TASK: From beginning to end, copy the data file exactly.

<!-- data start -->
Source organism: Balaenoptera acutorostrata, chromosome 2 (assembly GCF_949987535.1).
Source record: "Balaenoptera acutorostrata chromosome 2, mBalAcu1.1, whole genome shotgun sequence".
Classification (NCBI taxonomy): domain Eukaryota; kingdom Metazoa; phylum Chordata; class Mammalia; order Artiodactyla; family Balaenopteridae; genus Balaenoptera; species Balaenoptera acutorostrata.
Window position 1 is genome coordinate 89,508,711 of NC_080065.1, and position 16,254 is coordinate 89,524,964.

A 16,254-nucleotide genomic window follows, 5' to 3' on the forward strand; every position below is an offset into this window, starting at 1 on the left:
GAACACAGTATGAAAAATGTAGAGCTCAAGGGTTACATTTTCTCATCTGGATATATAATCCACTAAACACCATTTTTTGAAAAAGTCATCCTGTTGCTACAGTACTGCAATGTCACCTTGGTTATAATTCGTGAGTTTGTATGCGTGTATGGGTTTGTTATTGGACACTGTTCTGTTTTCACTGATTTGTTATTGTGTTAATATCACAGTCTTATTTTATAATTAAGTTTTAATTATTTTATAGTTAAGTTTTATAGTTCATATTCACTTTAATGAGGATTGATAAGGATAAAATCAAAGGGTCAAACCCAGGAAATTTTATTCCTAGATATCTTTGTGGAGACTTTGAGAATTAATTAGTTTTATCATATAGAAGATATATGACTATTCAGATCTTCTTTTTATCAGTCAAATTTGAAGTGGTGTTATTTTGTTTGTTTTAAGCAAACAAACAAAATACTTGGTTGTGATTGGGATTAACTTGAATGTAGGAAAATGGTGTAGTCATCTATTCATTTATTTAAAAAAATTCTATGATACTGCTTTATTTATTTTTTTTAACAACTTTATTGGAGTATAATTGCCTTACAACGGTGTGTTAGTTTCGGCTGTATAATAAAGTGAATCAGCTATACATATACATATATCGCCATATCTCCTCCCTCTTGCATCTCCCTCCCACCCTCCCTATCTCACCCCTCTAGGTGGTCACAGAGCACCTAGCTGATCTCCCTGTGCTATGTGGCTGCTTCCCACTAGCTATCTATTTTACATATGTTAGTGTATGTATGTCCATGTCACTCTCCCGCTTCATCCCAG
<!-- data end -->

Source organism: Balaenoptera acutorostrata, chromosome 2 (assembly GCF_949987535.1).
Source record: "Balaenoptera acutorostrata chromosome 2, mBalAcu1.1, whole genome shotgun sequence".
Classification (NCBI taxonomy): domain Eukaryota; kingdom Metazoa; phylum Chordata; class Mammalia; order Artiodactyla; family Balaenopteridae; genus Balaenoptera; species Balaenoptera acutorostrata.
Window position 1 is genome coordinate 89,508,711 of NC_080065.1, and position 16,254 is coordinate 89,524,964.

A 16,254-nucleotide genomic window follows, 5' to 3' on the forward strand; every position below is an offset into this window, starting at 1 on the left:
GAACACAGTATGAAAAATGTAGAGCTCAAGGGTTACATTTTCTCATCTGGATATATAATCCACTAAACACCATTTTTTGAAAAAGTCATCCTGTTGCTACAGTACTGCAATGTCACCTTGGTTATAATTCGTGAGTTTGTATGCGTGTATGGGTTTGTTATTGGACACTGTTCTGTTTTCACTGATTTGTTATTGTGTTAATATCACAGTCTTATTTTATAATTAAGTTTTAATTATTTTATAGTTAAGTTTTATAGTTCATATTCACTTTAATGAGGATTGATAAGGATAAAATCAAAGGGTCAAACCCAGGAAATTTTATTCCTAGATATCTTTGTGGAGACTTTGAGAATTAATTAGTTTTATCATATAGAAGATATATGACTATTCAGATCTTCTTTTTATCAGTCAAATTTGAAGTGGTGTTATTTTGTTTGTTTTAAGCAAACAAACAAAATACTTGGTTGTGATTGGGATTAACTTGAATGTAGGAAAATGGTGTAGTCATCTATTCATTTATTTAAAAAAATTCTATGATACTGCTTTATTTATTTTTTTTAACAACTTTATTGGAGTATAATTGCCTTACAACGGTGTGTTAGTTTCGGCTGTATAATAAAGTGAATCAGCTATACATATACATATATCGCCATATCTCCTCCCTCTTGCATCTCCCTCCCACCCTCCCTATCTCACCCCTCTAGGTGGTCACAGAGCACCTAGCTGATCTCCCTGTGCTATGTGGCTGCTTCCCACTAGCTATCTATTTTACATATGTTAGTGTATGTATGTCCATGTCACTCTCCCGCTTCATCCCAG